Orumo B. Kenoll* and Agedah Ebisomu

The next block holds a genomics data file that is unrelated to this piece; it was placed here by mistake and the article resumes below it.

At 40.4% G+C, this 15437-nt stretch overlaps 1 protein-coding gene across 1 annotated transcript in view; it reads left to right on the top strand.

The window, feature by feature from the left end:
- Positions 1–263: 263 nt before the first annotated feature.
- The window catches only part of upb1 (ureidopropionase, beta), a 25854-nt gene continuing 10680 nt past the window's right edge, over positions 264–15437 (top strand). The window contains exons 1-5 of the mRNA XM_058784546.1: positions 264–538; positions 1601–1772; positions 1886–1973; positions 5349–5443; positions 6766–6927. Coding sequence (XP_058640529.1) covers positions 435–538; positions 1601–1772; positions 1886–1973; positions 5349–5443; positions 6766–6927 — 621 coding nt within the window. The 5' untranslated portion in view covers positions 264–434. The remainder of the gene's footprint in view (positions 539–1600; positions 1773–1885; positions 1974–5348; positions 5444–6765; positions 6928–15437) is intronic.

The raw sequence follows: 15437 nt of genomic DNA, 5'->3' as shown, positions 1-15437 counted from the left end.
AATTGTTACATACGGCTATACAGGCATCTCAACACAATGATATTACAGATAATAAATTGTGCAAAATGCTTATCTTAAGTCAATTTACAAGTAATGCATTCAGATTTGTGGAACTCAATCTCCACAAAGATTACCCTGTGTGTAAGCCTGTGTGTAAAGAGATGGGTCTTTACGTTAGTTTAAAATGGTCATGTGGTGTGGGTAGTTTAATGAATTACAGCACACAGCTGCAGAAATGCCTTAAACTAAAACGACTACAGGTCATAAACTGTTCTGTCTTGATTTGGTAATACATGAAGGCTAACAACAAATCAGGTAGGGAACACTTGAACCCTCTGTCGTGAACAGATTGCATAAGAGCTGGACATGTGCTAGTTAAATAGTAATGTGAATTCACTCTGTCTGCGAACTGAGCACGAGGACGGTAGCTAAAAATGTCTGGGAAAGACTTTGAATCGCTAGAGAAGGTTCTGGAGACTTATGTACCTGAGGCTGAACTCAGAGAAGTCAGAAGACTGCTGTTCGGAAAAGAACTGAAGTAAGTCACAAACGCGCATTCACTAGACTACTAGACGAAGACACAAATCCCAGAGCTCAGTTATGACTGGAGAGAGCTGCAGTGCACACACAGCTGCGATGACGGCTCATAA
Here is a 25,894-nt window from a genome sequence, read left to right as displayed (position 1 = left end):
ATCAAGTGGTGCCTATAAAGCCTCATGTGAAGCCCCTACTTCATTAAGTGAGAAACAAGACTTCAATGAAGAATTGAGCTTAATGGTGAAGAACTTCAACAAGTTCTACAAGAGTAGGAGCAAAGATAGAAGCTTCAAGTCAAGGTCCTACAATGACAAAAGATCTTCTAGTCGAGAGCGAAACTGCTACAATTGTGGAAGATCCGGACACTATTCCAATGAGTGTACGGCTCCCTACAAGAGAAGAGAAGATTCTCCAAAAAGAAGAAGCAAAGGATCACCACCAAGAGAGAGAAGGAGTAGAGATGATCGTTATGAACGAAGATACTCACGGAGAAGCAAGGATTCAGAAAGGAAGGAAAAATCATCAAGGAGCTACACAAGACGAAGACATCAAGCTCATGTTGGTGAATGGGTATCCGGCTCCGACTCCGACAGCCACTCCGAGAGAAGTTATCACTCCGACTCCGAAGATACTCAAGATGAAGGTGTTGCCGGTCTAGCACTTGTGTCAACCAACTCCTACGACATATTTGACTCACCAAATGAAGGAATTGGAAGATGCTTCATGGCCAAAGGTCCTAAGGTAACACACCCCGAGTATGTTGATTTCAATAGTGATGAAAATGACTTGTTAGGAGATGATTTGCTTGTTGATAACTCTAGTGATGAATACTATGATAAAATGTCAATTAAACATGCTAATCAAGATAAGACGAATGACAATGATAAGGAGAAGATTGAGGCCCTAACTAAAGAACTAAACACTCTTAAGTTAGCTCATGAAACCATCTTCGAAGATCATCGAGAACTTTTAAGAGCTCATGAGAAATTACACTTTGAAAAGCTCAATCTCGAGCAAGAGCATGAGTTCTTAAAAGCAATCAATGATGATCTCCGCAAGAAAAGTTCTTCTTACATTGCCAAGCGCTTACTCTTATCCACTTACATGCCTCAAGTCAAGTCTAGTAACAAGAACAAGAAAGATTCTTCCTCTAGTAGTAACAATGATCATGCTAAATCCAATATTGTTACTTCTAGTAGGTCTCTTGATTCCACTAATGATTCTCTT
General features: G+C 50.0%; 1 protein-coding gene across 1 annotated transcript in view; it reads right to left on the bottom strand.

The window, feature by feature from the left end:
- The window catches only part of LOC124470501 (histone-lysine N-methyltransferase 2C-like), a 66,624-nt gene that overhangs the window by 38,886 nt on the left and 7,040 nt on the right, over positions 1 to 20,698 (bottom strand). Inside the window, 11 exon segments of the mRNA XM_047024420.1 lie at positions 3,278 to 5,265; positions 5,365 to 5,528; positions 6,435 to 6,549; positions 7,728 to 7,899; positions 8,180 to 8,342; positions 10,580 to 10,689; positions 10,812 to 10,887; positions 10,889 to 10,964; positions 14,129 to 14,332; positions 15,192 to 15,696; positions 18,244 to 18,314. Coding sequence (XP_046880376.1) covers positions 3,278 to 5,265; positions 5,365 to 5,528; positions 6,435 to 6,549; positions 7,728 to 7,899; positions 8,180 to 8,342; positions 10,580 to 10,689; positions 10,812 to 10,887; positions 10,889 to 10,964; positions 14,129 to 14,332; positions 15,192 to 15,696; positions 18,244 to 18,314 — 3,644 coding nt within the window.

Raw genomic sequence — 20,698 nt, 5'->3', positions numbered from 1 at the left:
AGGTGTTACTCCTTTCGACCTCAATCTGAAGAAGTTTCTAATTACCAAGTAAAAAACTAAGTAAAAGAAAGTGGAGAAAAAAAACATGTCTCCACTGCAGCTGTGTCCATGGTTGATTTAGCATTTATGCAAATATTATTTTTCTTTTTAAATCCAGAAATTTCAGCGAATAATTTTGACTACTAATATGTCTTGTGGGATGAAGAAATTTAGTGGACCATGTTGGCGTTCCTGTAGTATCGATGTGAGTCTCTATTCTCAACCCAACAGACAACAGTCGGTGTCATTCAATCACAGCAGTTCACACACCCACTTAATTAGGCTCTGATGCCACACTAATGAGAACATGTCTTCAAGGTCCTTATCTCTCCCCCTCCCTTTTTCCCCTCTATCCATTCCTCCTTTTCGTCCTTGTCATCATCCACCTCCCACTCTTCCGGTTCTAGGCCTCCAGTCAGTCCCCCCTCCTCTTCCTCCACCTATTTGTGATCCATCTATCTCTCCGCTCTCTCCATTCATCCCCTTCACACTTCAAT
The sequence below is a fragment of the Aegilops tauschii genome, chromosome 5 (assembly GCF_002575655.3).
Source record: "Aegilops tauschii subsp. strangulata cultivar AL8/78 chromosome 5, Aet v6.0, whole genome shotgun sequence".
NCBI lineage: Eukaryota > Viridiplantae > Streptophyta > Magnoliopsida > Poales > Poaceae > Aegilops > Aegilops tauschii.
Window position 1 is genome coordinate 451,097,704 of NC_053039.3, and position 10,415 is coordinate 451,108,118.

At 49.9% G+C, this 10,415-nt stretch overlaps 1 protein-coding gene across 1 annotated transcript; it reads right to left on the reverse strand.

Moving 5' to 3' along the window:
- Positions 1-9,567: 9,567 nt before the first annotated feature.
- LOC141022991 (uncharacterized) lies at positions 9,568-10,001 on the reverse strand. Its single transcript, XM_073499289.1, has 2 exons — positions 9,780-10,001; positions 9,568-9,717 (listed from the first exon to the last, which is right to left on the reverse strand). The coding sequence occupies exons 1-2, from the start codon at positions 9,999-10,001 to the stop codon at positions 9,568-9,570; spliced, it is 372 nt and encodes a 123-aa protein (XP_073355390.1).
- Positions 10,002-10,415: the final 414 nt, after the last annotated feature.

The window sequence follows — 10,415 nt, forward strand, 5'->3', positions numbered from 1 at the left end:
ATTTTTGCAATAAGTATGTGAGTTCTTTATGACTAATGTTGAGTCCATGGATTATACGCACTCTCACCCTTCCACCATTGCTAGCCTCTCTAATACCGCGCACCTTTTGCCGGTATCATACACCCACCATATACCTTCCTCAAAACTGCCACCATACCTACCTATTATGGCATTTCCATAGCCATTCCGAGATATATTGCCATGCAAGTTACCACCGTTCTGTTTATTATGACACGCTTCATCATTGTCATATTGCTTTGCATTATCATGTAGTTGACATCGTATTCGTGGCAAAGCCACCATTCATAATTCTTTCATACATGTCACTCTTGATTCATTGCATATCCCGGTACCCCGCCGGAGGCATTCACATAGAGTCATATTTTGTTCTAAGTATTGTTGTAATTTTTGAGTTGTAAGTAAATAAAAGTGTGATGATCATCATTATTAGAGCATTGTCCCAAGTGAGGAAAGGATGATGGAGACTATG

Abstract: The Nigerian National Energy Policy for 2015-2030 was recently ratified by the National Assembly. The Policy emphasizes the role of renewable energy as a viable option for meeting energy needs in an environmentally friendly manner. The environmental concerns associated with greenhouse gas (GHG) emissions from the use of fossil fuels for electricity generation have been one of the reasons why the Nigerian government has adopted other means to limit the use of fossil fuels. The Nigerian government has now committed, under a political mandate, that by 2030, the country should generate 30% of its electricity from clean energy sources such as wind, solar, hydro, and nuclear. Also, the current electricity supplies from the available energy sources in the country are inadequate. The generation sub-sector currently consists of 23 operational grid-connected generating plants with a total installed capacity of 10,396 MW; this capacity has been to increase to 14,000 MW in 2023 (but only 6,056 MW available). Thermal-based generation has an installed capacity of 8,457.6 MW (4,996 MW available), while hydropower has 1,938.4 MW. But most of the time, it can only send out about 4,000 MW, which is not enough for a nation with over 200 million people compared to South Africa, Egypt, and Algeria with higher generation capacity and less population. This study shows that the fulfillment of such a requirement is possible only if nuclear power plants are built in the country to generate electricity. Nuclear energy is clean and of low carbon. It is reliable and stable, and the waste, which is a major concern around the world, can be managed to international standards. Nuclear energy, by reliably providing electricity 24 hours a day, is an important part of the energy mix needed to meet electricity demand. And since there are no carbon emissions, it will remain an important source of clean energy in the future. The future energy portfolio of the Country should involve all available clean energy options, medium, and peak load renewables but well supported by nuclear base load.